Is the U.S. in a Water Crisis?

    With the unprecedented rain dropped in states like California and Utah this year, some might think that those areas will never need a drop of rain again! If only that were the case. Just receiving a lot of rain doesn’t mean those areas were able to keep it all, or that it’s all being stored in the ground just waiting to be used.

    And when it comes to a “water crisis,” this doesn’t just mean droughts—it can also mean the opposite: flooding. In the U.S., floods can be just as damaging to both people and property, making them an equally pressing issue.

    So while not all of the U.S. is experiencing a shortage of water itself, each state has its own unique challenges when it comes to ensuring that everyone has access to enough clean water, and that our ecosystems get what they need too! 

    For example, in some states, not only is there a lack of fresh drinking water available for citizens but many rivers are also contaminated with pollutants.

    Water conservation is key to addressing these issues—by using more efficient technology, and reducing waste and runoff from agriculture and other industries, we can make sure that everyone has enough clean water for their needs now and into the future.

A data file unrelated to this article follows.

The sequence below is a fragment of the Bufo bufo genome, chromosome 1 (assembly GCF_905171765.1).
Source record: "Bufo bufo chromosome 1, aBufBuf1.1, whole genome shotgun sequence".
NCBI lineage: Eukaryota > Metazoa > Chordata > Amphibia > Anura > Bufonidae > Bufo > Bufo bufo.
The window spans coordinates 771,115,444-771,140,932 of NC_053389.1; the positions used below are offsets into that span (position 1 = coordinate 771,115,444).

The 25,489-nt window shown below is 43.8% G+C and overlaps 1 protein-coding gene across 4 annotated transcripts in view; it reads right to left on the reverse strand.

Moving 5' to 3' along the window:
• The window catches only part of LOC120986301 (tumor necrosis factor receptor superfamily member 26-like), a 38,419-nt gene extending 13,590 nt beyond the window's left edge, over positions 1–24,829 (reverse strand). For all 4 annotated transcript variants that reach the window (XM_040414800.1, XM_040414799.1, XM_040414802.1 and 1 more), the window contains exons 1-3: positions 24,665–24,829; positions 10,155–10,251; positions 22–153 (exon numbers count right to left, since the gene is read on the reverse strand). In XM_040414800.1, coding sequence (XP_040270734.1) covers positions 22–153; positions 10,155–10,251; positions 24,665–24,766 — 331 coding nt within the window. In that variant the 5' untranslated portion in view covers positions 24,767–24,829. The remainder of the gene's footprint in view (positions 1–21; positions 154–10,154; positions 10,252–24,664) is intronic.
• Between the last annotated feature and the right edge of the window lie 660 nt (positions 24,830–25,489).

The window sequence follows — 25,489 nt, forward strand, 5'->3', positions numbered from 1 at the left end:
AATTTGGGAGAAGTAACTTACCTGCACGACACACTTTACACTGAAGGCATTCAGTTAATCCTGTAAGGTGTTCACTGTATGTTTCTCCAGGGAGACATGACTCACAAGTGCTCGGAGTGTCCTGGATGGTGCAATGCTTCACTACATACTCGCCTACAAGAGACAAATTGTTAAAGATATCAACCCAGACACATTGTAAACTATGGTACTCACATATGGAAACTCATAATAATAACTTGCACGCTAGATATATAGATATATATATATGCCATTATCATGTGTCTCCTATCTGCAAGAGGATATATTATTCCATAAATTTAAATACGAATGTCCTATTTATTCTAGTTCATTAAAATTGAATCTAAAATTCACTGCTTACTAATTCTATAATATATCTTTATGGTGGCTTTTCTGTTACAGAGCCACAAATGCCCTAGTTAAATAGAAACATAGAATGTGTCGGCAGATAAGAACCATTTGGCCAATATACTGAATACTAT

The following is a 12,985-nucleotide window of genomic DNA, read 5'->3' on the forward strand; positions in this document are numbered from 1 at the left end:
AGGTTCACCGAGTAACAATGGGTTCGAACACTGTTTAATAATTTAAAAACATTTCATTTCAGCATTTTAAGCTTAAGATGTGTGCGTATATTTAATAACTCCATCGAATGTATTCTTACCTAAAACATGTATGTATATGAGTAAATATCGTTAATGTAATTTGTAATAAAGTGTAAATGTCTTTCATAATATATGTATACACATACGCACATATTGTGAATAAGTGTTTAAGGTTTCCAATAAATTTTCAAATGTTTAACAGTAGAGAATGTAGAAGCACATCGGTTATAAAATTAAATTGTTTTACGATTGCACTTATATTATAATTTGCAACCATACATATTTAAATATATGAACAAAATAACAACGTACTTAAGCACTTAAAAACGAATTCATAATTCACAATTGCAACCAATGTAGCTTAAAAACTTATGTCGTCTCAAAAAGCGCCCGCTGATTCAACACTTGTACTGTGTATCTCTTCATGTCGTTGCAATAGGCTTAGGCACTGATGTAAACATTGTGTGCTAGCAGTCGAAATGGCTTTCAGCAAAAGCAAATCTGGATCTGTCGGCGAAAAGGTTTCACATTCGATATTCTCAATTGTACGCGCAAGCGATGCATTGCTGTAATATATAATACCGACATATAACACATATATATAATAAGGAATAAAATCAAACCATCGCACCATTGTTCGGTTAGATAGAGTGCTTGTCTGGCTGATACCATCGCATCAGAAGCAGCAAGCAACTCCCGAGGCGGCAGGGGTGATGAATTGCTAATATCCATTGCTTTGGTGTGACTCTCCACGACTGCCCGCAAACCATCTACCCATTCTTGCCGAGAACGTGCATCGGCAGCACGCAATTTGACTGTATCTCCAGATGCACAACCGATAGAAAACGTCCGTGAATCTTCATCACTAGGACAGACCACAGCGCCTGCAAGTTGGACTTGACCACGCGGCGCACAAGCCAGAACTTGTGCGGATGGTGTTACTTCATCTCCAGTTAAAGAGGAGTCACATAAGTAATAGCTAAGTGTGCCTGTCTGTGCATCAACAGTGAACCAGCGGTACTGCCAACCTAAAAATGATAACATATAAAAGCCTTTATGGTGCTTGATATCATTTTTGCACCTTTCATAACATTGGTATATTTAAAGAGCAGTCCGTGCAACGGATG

5 Things That Contribute to a Water Crisis

    1. Pollution: Contaminants such as sewage, fertilizers, and industrial waste are entering rivers and other water sources. These pollutants can lead to drinking water contamination, and even long-term health issues for those who ingest them.

    2. Drought: With climate change comes periods of drought in some regions, leading to decreased availability of freshwater resources. This can further aggravate shortages already seen in certain areas.

    3. Overuse: People use more than what is naturally replenished by rain or snowmelt leading to a net loss of fresh water over time. This often means that there is limited fresh water available during times of increased demand, like summer when people need to water their lawns or crops, or during fires when firefighting crews need access to water.

    4. Overpopulation in Big Cities: As big cities—especially those in the Desert West, like Phoenix, Salt Lake City, and Las Vegas—grow, so does their water demand. This can lead to significant shortages of freshwater in those areas if not managed properly.

    5. Infrastructure Problems: Inadequate infrastructure to deliver clean drinking water or wastewater treatment systems can lead to contamination of groundwater sources that people rely on for drinking water. Poorly maintained pipelines also create leaks, leading to increased usage and less availability of freshwater.

    The U.S. is certainly experiencing a water crisis, and it’s clear that something needs to be done in order to keep our water resources clean and abundant now and in the future.

    Through better conservation practices, improved regulations on pollution, and more efficient use of our available resources we can make sure everyone has access to clean drinking water and other freshwater sources needed for life.